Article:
06/05/2012 2:23PM

Hollywood Park: Baffert hot at home if not in Triple Crown

Barbara D. Livingston
Bob Baffert went into the week with a double-digit lead in victories over the second-place trainer, John Sadler.

INGLEWOOD, Calif. - Hall of Fame trainer Bob Baffert is down to his last chance.
After disappointing losses by Bodemeister in the Kentucky Derby and Preakness Stakes last month, the lightly raced Paynter starts in Saturday's Belmont Stakes as Baffert's final opportunity to earn a victory in the series of races he covets the most.

[BELMONT STAKES: Video updates, expected field, early odds]

Baffert has nine Triple Crown career wins - three Kentucky Derbys, five victories in the Preakness Stakes, and one in the Belmont Stakes. It will be an achievement if Paynter can beat I'll Have Another on Saturday. The colt has yet to win a stakes.

Last weekend, Baffert reflected on his frustrating losses in the Triple Crown this year, which has occurred simultaneous to widespread success with his home stable in Southern California.

"If you get beat, you get beat," he said last weekend. "When they make it official, you've got to move on to the next one."

For Baffert, 59, this has been a year like no other. A heart attack suffered in March while in Dubai has led to a stricter diet. He says he is about 16 pounds lighter now, around 170 pounds, than he was a few months ago.

Because of his health issues, he seems more at ease in recent weeks. In the past, tough losses in the Kentucky Derby and Preakness Stakes would have been a sore subject. Today, he is more philosophical.

Baffert has never won the Triple Crown, but came close in 1997 and 1998 when Silver Charm and Real Quiet won the Kentucky Derby and Preakness Stakes only to finish second in the Belmont Stakes.

For Saturday's Belmont, Baffert is cast as the role of spoiler with Paynter, a rapidly improving colt owned by Ahmed Zayat, who also owns Bodemeister. There is little to lose in starting Paynter. Trainer Doug O'Neill and the I'll Have Another team will capture the attention this week, from fans and media.

Baffert will not have the spotlight. He recalls all too vividly the pressure of being the trainer with a Triple Crown at stake, and the attention that accompanies that.

"I tried to do it myself and it was exhausting," he said. "By the time the day comes, you're ready. Let it run."

Paynter has faced I'll Have Another once, finishing fourth, in the Santa Anita Derby on April 7. A colt by Awesome Again, Paynter was later second in the Grade 3 Derby Trial Stakes at Churchill Downs on April 28 and an impressive winner of an allowance race at Pimlico on May 19, on the undercard of the Preakness Stakes.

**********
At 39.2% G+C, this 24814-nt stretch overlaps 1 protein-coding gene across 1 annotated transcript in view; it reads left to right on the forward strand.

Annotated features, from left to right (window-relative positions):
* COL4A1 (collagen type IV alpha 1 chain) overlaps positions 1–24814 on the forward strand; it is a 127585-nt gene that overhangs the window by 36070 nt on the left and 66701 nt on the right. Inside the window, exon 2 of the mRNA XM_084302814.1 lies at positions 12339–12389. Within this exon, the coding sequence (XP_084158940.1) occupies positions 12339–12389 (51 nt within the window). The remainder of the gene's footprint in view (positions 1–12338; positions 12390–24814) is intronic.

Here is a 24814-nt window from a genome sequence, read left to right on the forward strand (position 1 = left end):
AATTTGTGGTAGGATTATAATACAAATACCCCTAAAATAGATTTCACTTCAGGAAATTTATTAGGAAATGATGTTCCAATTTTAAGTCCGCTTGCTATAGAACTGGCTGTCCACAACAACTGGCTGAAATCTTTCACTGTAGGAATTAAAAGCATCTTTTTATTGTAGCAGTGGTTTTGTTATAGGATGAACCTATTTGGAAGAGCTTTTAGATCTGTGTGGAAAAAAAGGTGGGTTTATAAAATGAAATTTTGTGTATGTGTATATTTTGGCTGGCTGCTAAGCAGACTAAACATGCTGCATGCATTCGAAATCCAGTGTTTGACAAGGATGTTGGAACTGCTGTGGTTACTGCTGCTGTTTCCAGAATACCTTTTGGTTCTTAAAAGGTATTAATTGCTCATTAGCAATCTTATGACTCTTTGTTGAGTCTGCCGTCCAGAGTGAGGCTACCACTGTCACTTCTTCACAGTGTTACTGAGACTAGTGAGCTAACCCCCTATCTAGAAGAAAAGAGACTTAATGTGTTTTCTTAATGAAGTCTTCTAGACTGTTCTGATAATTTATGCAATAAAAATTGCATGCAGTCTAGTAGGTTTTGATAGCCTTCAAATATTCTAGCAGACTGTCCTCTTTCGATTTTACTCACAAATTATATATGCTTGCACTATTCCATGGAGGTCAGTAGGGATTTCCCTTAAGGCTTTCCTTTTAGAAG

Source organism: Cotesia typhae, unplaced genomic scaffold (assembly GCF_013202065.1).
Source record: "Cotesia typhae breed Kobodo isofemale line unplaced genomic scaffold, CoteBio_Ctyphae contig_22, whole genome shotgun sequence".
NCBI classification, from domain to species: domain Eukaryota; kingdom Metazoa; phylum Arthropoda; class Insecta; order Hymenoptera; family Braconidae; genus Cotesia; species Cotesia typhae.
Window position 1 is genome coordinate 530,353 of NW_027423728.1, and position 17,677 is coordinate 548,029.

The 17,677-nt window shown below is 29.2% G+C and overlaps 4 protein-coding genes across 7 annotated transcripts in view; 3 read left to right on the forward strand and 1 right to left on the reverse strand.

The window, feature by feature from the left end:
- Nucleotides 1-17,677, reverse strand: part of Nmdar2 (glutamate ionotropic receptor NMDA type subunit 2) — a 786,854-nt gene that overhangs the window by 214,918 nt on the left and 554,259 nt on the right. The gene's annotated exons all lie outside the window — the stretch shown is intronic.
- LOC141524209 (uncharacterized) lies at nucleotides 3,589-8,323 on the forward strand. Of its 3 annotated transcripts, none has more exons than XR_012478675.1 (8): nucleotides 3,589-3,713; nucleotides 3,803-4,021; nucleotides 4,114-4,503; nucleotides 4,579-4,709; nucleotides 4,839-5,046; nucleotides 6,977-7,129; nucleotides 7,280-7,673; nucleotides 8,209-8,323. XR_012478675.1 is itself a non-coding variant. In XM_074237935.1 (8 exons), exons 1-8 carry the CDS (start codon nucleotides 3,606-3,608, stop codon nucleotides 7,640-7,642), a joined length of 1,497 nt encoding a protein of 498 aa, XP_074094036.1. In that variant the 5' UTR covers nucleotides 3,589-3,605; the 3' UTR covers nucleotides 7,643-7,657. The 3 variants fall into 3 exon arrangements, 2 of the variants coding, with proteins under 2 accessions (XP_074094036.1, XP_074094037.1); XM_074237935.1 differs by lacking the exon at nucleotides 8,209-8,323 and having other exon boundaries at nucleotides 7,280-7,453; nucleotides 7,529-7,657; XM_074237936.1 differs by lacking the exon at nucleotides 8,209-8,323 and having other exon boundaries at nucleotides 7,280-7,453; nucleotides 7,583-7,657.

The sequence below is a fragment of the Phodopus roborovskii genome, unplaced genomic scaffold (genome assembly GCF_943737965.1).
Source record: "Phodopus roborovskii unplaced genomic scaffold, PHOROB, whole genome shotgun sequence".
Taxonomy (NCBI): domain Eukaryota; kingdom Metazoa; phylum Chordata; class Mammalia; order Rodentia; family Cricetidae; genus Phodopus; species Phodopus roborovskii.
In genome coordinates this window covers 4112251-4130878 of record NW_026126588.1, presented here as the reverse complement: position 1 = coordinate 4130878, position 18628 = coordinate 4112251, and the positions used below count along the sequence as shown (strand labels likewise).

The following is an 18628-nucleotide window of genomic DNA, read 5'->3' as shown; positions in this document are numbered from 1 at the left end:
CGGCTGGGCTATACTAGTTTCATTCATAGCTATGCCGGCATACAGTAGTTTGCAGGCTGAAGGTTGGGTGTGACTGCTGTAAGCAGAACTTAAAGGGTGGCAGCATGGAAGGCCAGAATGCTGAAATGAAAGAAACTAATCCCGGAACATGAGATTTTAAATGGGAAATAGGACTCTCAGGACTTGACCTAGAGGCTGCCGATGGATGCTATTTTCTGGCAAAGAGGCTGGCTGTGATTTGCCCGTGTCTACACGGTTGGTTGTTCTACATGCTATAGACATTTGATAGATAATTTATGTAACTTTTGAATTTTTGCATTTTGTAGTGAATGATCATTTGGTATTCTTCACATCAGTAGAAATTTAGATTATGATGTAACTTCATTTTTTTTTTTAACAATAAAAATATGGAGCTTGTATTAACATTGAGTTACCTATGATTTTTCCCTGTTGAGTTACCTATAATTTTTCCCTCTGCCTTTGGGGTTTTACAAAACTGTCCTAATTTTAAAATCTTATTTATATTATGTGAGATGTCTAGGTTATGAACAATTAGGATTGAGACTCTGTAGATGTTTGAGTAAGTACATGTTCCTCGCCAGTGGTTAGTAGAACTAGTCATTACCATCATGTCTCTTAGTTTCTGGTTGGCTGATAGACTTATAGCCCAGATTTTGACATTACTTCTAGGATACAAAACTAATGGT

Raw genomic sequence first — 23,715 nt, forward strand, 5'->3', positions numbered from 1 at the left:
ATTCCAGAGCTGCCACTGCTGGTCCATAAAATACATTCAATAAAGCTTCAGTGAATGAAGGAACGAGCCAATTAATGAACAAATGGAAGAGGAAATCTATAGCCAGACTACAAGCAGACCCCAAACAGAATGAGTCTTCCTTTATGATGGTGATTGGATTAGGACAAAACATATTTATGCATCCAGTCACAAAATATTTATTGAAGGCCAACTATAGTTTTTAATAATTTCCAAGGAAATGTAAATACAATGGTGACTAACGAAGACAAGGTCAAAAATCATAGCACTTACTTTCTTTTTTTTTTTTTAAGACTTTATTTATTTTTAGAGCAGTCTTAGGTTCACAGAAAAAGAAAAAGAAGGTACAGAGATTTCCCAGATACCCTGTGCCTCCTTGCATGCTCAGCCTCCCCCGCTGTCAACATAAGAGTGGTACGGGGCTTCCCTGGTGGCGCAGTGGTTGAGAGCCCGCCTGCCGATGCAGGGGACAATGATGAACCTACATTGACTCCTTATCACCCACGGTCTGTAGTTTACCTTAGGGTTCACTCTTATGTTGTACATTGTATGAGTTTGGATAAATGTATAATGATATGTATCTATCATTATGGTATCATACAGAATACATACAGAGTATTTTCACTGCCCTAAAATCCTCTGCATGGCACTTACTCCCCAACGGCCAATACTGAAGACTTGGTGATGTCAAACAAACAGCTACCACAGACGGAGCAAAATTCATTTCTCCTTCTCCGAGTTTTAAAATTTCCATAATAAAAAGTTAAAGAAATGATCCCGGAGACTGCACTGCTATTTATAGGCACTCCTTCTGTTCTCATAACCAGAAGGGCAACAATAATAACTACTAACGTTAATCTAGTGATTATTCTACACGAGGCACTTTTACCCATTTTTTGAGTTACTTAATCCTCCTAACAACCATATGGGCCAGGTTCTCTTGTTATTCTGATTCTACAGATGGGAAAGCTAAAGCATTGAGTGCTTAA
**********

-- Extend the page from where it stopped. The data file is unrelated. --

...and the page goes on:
Baffert, who won the Belmont Stakes in 2001 with Point Given, confirmed Paynter as a Belmont starter last weekend.

"He's not a good work horse," Baffert said. "I wanted to get a nice seven-eighths in him, and we got one. He'll have to really step it up to beat I'll Have Another.
"I've got a lot of respect for that horse. I can't beat him."

He cannot beat him with his 3-year-olds -- so far -- but the game will change for I'll Have Another later in the year. Eventually he will face older horses, and Baffert will be waiting with the five-time stakes winner Game On Dude, who was fourth in the 2010 Belmont.

Game On Dude provided the springtime highlight for Baffert's stable, with an emphatic victory by 7 1/4 lengths in the Grade 2 Californian Stakes at Betfair Hollywood Park last Saturday. The win made the 5-year-old Game On Dude the favorite for the $500,000 Hollywood Gold Cup on July 7.

"I thought he'd run well, but I didn't think I'd see that," Baffert said after the race.

Through Sunday, Baffert is the runaway leader in the trainer's standings at the Betfair Hollywood Park spring-summer meeting, winning with 19 of his first 46 starters. He has a double-digit lead on closest pursuer John Sadler, who has eight victories.

"Everything is clicking well," he said. "I've got a good staff. We have nice horses and we're getting opportunities to run."

As he said that, Baffert's competitive nature surfaced.

"You can never win enough," he said. "You can lose too many.